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Cash prizes, native bees and tree seedlings

The Jamestown Audubon Society’s Nature Photography Contest offers prizes in three categories and two divisions.

The youth division is for ages 8 to 18 or still in high school and the adult division is for ages 18 and over or post-high school. Youth and adult winners in the categories of landscapes, plants, and wildlife will each receive a $100 cash prize as well as free photo finishing.

“Every winner receives a cash prize,” explained Audubon Center and Sanctuary Program Director Jennifer Schlick, “and being able to enter online makes it a very simple process.”

The entry deadline is June 30. You can see contest details at www.jasphotocontest.com.

Submissions for 2013 have already arrived from Australia, Canada, Switzerland, the United Kingdom and across the United States.

Native bees may be important in crop pollination

If you have a crop, such as apple trees, that needs to be pollinated, you can bring in hives of honey bees (Apis mellifera). Farmers have relied on these European imports because, unlike native bees, honey bees can be managed: herded and transported and farmed the way sheep and other animals are farmed.

But there are concerns about honey bees for many reasons, including Colony Collapse Disorder, where many worker bees from a hive suddenly disappear. According to an October 2012 post by the United Stated Department of Agriculture, researchers still don’t know what causes this problem, though research is continuing in a number of directions.

While honey bees are widely viewed as the most important pollinators of crops, native bees may be playing a larger role than we suspected.

According to Professor Bryan N. Danforth and his team at Cornell University, more and more evidence suggests that native bee species contribute significantly to crop pollination. This is especially true in apple orchards where there may be as many as 60 to 80 species of native bees visiting apple blossoms during the bloom period. Many of these native bee species appear to be important pollinators and many apple growers are relying increasingly on native bees for apple pollination.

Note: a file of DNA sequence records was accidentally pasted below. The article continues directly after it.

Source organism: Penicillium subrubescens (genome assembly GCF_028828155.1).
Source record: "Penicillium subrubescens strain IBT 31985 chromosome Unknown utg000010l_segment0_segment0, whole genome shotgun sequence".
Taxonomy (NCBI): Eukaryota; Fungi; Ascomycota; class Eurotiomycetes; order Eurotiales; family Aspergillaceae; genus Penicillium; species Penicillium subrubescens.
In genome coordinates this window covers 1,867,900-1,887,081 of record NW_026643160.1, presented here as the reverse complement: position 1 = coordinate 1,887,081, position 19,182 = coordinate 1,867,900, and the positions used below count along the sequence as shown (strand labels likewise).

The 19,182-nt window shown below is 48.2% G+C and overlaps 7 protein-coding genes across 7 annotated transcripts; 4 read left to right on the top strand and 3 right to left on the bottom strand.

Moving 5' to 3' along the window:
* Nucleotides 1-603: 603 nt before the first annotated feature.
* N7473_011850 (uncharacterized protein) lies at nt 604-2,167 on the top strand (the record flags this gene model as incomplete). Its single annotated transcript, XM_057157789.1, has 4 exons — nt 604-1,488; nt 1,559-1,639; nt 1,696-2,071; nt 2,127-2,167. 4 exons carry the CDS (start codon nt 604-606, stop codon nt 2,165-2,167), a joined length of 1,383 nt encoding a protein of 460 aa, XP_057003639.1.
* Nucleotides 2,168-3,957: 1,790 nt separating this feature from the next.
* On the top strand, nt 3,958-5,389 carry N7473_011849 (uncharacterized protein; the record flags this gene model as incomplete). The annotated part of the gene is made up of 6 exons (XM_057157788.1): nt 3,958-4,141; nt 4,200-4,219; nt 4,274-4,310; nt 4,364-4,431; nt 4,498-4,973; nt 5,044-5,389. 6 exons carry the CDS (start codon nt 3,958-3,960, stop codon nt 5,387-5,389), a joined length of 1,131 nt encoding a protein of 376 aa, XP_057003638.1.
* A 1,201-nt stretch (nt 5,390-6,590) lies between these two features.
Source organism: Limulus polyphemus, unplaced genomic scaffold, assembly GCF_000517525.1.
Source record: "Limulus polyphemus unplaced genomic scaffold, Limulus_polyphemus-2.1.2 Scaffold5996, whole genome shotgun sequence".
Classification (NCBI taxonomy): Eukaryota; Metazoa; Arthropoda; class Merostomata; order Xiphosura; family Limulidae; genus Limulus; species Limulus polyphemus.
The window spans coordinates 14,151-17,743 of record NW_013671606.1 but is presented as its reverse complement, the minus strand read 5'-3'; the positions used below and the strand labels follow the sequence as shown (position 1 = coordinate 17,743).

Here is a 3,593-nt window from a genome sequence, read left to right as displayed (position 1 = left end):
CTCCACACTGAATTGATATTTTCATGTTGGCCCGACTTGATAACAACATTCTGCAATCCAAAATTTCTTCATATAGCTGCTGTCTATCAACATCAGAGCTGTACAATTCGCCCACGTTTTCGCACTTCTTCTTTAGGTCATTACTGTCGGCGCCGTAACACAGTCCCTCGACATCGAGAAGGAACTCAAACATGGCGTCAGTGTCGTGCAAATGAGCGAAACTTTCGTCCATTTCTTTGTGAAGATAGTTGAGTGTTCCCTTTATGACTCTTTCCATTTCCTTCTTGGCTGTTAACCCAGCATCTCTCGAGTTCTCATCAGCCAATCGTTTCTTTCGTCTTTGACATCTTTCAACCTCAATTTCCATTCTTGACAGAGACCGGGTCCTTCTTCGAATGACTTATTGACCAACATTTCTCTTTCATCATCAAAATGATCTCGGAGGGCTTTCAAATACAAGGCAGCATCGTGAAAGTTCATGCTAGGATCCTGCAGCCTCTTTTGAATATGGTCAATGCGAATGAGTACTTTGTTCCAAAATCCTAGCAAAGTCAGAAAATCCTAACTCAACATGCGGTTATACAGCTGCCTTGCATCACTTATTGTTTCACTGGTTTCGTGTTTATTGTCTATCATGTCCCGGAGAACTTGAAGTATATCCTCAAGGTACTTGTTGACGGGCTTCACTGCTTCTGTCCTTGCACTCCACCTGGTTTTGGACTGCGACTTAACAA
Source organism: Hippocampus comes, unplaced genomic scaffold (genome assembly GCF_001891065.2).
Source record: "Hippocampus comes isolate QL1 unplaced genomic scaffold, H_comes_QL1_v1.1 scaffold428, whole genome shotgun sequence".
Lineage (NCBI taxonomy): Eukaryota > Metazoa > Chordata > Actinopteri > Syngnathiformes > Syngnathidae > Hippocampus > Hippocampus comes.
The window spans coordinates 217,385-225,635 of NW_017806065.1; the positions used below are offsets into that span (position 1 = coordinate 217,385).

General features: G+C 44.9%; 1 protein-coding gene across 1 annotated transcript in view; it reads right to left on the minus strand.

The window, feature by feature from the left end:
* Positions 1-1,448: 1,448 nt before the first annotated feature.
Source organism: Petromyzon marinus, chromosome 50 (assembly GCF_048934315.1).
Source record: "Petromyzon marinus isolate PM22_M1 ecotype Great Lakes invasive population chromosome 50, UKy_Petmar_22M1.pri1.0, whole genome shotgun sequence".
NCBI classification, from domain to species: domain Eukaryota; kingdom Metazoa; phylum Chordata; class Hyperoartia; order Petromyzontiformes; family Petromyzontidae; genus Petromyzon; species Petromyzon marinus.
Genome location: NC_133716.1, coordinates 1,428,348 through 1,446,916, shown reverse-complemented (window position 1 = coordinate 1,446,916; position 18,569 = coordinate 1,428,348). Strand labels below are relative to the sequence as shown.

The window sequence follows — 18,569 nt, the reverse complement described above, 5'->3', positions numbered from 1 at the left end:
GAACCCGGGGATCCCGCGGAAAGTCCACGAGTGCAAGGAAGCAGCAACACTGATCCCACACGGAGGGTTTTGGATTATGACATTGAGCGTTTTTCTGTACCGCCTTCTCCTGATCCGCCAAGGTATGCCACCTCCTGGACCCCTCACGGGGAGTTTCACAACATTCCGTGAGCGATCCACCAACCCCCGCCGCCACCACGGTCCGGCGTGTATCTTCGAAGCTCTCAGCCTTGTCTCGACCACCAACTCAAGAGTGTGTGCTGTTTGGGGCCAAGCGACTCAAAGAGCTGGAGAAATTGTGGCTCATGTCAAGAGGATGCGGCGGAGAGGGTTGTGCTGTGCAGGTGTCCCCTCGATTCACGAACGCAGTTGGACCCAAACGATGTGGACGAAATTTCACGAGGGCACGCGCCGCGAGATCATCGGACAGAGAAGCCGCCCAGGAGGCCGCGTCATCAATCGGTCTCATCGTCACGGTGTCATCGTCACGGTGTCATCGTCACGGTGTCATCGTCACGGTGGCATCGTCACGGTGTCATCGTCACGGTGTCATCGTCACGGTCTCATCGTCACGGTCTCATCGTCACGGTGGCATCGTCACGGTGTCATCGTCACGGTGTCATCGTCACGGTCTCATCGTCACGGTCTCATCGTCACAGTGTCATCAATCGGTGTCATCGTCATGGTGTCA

Surveys by Danforth’s team in the Finger Lakes region indicate that native bees may outnumber honey bees in many orchards. The team is trying to determine what orchard management practices promote native bee abundance and diversity. Many apple growers no longer bring honey bees into their orchards; they are relying increasingly on the naturally occurring native bees for apple pollination.

“We believe that native bees may provide a viable, economically feasible alternative to honey bees for apple pollination,” Danforth said. “This is especially important now that honey bees are in decline in North America.”

You can read more www.danforthlab.entomology.cornell.edu.

Free tree seedlings available to schools; DEC also holding sale

The New York State Department of Environmental Conservation (DEC) is offering free tree seedlings to schools, and it is selling tree and shrub seedlings for conservation plantings on private and public lands.

The DEC operates the State Tree Nursery in Saratoga Springs.

Seedlings for schools

Free tree seedlings are available to any school: public, private or parochial; nursery, elementary, secondary, vocational, college or university. Any school-sponsored organization is also eligible.

Spruce and pine are available. Only one species may be ordered, and 50 seedlings of that species will be given to each participating school.

DEC encourages planting on school property so that students can be responsible for the care and protection of the seedlings. Other possible locations for planting are parks, roadsides, public buildings and nursing homes. You will need 1,800 square feet of open space for 50 seedlings. Each tree needs a growing space of about 6 feet in diameter.

For schools where planting space is limited, an Urban Wildlife Packet is available. This contains 30 seedlings of shrubs that attract different songbirds, as well as a variety of other wildlife. These should be planted 6 feet apart and require only 900 square feet of open space.

Get details on the school seedling program at www.dec.ny.gov/animals/9393.html.

Seedlings for conservation

You can also buy tree and shrub seedlings for conservation on public or private land. You must purchase the seedlings in quantities of 25 or more. A variety of species is available.

Orders for seedlings can be placed through mid-May by calling (518) 587-1120, Monday through Friday, 8 a.m. to 4 p.m. This is the recommended way to order since the operator will be able to answer questions or direct you to the proper office for information if you need help. You can also order by mail. Get details on the tree seedlings sale at www.dec.ny.gov/animals/9395.html.

Connie Oswald Stofko is publisher of Buffalo-NiagaraGardening.com, the online gardening magazine for Western New York. Email Connie@BuffaloNiagaraGardening.com.

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